After teaching around the world, piano professor Mykola Suk moved to the U.S. from his native Ukraine before securing a permanent position. This year, he combines that daring spirit with his passion for piano and embarks on the Beethoven 250 Project. He designed the ambitious two-year concert series to celebrate the anniversary of Beethoven’s birth and showcase the city’s finest musicians.
Before coming to UNLV
While in Europe, I worked as a visiting professor at prestigious universities, such as Tchaikovsky National Music Academy of Ukraine (formerly Kiev State Conservatory), Moscow Conservatory (also known as the Moscow State Tchaikovsky Conservatory). Then in America, I was a visiting professor at Columbia, New England Conservatory, and Manhattan School of Music, among others.
A daring time in your life
Coming to the United States, when there was no guarantee of a job. On one occasion, I met with Eastman School of Music’s Oleg Krysa, and Oleg and I were walking down Fifth Avenue in New York City, walking past homeless people, and he remarked that might be our future. Thankfully, it most definitely was not!
My parents were musicians and encouraged me strongly to pursue piano. (It wasn’t negotiable!) I was fortunate to enjoy great success and developed a great love for music, which is quite apparent to this day.
The Beethoven 250 Project
Beethoven is an iconic figure, in the vein of Michelangelo, Shakespeare, da Vinci. Beethoven represents the highest level of humanity and is deserving of celebration. Celebrating the 250th year of Beethoven’s birth, this is a project I designed as a community and collaborative project. UNLV colleagues, students, and several of Southern Nevada’s finest musicians will take part, performing many of Beethoven’s compositions. This is a two-year project, beginning fall 2019, going through the end of spring 2021. It is a huge undertaking, and I see it as a very important project, almost as if it were one of his children.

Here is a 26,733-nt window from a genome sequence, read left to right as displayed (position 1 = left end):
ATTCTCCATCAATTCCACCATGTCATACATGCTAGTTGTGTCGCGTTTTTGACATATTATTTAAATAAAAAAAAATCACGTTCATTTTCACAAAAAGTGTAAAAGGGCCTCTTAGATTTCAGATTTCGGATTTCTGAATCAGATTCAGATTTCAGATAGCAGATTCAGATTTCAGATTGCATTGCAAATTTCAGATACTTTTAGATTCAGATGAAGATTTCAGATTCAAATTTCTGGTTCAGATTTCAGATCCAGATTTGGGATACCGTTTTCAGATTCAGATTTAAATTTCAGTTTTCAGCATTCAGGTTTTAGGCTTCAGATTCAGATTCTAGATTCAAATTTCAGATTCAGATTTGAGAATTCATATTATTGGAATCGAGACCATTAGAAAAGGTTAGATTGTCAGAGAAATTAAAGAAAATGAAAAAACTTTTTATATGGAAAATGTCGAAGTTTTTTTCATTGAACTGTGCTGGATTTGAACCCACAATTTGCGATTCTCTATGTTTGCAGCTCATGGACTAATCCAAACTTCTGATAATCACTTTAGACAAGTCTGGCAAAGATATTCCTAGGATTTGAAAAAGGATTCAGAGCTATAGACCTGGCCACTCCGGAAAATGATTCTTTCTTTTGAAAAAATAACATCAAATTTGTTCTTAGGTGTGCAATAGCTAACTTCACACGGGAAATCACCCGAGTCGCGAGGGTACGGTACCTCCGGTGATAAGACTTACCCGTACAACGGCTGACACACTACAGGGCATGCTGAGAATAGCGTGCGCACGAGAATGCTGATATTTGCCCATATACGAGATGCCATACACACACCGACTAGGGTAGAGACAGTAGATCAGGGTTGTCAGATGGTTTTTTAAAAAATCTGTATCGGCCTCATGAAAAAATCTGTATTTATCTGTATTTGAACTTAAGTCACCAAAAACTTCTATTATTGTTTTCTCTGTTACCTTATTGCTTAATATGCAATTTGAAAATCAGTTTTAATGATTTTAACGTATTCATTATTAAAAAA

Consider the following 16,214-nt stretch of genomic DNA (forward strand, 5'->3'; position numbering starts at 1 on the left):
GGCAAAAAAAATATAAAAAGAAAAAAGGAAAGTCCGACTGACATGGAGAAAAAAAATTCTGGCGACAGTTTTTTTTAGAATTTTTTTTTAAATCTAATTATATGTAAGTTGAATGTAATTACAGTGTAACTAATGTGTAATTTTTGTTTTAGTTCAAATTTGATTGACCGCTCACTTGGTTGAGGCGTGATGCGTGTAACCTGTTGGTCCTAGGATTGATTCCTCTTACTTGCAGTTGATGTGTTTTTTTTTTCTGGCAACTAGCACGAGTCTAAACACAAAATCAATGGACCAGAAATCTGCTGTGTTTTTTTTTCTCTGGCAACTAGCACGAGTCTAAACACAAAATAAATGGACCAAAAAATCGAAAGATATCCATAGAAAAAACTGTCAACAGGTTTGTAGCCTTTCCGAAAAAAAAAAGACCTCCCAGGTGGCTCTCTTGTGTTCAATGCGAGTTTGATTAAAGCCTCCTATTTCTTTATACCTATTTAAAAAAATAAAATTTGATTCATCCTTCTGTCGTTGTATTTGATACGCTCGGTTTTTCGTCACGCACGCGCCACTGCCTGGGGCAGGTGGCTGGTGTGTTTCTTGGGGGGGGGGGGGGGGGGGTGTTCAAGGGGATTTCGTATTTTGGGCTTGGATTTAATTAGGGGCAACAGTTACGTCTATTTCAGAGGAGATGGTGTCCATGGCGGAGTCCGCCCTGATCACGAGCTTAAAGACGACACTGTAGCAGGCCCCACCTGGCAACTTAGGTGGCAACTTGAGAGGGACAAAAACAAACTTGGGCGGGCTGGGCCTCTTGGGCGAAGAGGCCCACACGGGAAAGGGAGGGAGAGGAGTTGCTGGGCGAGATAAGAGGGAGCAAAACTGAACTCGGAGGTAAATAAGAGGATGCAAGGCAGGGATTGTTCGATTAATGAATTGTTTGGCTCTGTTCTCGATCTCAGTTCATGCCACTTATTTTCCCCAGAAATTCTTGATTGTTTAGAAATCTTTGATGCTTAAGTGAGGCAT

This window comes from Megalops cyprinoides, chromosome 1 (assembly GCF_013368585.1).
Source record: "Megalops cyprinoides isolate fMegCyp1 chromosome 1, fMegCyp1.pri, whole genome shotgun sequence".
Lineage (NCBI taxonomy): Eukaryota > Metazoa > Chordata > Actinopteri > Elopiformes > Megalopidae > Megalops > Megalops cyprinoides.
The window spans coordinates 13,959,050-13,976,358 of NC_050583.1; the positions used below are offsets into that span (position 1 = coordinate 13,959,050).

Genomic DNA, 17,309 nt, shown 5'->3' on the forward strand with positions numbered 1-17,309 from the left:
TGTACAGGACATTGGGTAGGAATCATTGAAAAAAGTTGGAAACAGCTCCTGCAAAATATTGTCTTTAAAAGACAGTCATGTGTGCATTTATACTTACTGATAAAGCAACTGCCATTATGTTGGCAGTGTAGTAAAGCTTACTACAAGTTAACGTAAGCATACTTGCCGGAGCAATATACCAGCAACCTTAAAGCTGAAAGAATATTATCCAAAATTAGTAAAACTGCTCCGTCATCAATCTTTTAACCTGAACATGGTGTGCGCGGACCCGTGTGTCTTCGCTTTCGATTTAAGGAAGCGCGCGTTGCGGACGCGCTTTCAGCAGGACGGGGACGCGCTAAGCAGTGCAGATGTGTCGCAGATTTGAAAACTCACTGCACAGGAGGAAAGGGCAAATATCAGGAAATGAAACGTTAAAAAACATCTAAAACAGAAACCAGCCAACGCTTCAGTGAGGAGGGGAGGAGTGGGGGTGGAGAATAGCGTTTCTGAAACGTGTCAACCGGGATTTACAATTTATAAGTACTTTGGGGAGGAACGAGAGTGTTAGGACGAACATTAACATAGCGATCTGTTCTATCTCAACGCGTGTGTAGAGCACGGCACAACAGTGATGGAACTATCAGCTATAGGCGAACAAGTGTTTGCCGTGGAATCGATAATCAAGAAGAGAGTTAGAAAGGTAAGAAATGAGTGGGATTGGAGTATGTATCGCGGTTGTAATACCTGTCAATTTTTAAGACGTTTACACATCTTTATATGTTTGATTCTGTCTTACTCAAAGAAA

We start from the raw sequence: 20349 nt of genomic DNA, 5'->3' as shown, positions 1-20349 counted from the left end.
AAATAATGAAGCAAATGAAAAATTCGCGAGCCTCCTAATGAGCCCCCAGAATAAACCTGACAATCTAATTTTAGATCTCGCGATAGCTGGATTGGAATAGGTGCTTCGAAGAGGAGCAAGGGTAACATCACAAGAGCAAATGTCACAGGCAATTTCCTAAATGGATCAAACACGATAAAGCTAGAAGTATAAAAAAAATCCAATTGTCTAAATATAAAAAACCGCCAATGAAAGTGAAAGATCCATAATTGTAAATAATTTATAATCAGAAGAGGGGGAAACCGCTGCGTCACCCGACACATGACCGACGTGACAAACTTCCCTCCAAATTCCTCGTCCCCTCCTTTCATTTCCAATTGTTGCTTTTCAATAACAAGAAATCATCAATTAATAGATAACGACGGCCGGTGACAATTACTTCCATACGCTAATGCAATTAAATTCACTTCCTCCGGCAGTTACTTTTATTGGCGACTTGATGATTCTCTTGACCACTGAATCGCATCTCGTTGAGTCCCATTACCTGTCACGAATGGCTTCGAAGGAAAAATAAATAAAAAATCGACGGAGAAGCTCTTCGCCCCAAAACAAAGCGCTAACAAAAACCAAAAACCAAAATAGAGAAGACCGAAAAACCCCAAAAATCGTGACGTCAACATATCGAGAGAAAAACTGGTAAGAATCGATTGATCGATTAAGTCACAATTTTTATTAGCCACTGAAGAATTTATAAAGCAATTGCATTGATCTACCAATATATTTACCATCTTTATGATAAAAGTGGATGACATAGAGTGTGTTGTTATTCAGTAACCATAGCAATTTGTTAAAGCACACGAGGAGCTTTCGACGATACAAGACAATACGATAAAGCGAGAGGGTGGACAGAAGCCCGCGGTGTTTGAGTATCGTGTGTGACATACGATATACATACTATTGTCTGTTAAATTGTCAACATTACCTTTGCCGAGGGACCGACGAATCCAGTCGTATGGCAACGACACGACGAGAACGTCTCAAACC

Biggest misconception you had about UNLV
It’s more about Las Vegas in general. People don’t seem to regard Las Vegas and its cultural offerings and its potential. The cultural evolution of Las Vegas since I arrived here in 2001 has been immense.
Best tip for someone new to UNLV
Make sure to catch some or all of the Beethoven 250 project!
You just won Megabucks and want to give back to the university...
The UNLV Chamber Music Society series. The series has grown greatly since it began in 2012 and serves a valuable purpose for the community.
A cold beer!